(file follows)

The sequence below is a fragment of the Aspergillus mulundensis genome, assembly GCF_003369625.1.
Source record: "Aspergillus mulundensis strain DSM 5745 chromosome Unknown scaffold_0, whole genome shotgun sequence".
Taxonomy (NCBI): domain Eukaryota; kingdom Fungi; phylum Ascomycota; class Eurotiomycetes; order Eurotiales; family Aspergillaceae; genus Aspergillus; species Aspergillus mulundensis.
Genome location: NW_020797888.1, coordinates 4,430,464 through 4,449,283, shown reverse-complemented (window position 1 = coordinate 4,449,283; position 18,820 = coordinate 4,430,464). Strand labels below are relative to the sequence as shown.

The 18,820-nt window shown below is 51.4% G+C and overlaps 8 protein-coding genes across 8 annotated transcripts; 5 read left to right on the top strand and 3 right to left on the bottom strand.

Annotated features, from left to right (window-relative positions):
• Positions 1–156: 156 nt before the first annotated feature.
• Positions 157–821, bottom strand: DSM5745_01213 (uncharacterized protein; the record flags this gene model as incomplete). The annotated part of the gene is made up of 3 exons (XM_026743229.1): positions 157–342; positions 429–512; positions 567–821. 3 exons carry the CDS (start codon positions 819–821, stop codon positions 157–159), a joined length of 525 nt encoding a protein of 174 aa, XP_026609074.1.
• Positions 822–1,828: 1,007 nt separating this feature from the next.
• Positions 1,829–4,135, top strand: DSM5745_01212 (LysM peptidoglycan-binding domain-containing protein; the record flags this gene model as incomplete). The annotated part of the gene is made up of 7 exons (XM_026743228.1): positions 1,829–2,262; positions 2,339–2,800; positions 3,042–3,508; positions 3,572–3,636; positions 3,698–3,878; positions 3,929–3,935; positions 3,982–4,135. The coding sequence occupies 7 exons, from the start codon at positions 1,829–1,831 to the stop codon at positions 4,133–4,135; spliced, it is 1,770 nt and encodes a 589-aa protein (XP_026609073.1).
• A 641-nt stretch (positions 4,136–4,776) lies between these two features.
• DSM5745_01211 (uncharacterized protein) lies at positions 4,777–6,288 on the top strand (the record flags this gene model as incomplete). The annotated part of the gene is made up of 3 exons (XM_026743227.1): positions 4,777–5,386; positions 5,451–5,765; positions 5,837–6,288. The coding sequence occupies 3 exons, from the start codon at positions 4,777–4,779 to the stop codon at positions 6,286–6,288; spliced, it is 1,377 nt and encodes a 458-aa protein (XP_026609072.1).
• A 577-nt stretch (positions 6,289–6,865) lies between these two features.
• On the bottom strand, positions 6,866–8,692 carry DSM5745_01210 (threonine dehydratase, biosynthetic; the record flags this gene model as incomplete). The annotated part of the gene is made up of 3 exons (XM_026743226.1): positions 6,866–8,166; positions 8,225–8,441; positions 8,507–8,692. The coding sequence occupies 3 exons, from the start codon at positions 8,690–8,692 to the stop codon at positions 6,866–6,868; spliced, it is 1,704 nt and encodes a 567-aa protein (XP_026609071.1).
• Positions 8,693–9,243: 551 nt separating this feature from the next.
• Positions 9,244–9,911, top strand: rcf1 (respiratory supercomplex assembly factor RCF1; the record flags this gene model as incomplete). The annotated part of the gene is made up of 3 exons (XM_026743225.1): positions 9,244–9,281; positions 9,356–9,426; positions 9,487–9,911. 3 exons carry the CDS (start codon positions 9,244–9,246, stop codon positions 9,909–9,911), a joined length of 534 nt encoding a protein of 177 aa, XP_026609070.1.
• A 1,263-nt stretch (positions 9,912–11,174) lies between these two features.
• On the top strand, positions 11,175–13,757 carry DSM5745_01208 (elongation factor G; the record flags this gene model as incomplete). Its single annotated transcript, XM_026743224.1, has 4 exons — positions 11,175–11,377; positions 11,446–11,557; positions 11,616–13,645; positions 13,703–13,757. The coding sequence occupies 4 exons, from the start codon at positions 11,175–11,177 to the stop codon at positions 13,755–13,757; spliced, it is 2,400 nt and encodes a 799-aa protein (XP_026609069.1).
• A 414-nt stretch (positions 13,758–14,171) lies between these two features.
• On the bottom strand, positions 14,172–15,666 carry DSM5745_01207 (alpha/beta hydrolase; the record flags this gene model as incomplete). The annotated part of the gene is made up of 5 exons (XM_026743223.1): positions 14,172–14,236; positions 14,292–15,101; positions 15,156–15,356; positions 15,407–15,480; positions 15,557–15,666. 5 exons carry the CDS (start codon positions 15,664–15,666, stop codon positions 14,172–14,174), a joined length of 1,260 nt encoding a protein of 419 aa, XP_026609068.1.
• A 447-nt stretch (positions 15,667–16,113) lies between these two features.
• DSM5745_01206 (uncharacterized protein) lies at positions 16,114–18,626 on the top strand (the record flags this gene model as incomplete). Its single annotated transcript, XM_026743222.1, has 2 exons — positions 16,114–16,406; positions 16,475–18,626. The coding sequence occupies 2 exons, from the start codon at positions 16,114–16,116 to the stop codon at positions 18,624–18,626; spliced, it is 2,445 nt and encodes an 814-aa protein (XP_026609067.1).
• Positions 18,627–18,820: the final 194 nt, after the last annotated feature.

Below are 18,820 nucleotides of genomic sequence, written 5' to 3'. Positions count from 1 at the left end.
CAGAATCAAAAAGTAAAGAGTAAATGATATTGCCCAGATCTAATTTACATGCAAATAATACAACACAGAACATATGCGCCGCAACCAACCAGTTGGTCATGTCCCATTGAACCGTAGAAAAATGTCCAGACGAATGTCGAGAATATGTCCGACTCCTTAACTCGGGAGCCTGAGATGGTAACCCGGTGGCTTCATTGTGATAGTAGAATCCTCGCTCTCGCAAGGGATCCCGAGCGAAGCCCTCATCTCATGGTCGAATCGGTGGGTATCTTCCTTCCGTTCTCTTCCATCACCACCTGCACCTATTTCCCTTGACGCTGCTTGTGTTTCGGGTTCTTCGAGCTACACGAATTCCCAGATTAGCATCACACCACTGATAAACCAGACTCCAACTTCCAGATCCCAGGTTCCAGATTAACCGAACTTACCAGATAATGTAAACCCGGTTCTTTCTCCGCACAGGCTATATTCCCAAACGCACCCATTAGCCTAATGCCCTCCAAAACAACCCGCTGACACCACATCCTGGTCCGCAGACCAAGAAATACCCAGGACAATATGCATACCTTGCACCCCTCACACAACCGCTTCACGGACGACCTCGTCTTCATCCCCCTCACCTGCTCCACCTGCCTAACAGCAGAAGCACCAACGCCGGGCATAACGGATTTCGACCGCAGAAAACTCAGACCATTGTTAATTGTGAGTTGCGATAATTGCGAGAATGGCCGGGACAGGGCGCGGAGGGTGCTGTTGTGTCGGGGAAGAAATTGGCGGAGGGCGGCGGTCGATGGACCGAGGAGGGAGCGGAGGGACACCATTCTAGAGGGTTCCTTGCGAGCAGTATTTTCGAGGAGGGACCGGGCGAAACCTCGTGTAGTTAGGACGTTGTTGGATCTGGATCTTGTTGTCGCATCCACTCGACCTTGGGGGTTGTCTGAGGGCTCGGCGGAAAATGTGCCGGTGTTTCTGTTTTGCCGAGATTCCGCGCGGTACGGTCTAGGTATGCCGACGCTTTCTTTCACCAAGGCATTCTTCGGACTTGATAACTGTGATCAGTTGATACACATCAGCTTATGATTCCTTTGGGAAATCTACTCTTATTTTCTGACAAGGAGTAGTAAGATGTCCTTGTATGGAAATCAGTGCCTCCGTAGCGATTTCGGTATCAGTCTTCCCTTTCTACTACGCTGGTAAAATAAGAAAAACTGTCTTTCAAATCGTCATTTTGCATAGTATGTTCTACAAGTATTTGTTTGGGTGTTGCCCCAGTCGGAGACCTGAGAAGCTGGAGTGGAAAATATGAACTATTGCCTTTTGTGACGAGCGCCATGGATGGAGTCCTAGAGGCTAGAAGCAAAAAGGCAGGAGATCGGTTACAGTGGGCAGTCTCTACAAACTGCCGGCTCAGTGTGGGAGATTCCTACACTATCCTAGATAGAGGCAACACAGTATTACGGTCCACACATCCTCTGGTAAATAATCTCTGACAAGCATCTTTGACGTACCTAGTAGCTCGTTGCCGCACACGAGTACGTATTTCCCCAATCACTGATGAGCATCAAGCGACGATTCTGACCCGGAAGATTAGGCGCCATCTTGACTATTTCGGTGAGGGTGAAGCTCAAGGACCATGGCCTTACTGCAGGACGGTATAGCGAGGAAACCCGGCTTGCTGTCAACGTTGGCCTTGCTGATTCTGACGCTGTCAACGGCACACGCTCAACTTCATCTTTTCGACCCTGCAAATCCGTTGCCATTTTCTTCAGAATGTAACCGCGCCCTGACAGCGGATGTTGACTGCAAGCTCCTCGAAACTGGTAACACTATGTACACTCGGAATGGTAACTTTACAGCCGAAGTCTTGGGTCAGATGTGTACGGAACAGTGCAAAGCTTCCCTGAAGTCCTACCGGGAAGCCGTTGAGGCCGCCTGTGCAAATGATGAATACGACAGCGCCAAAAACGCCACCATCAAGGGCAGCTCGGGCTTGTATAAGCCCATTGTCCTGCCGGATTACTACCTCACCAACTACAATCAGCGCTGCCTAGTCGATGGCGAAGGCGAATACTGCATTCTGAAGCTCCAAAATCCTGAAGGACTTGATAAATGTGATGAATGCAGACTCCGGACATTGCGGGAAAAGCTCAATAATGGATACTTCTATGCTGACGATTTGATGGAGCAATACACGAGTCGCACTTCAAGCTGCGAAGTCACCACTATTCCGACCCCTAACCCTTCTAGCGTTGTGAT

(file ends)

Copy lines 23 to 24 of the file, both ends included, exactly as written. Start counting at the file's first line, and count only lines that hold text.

• Positions 18,627–18,820: the final 194 nt, after the last annotated feature.

Below are 18,820 nucleotides of genomic sequence, written 5' to 3'. Positions count from 1 at the left end.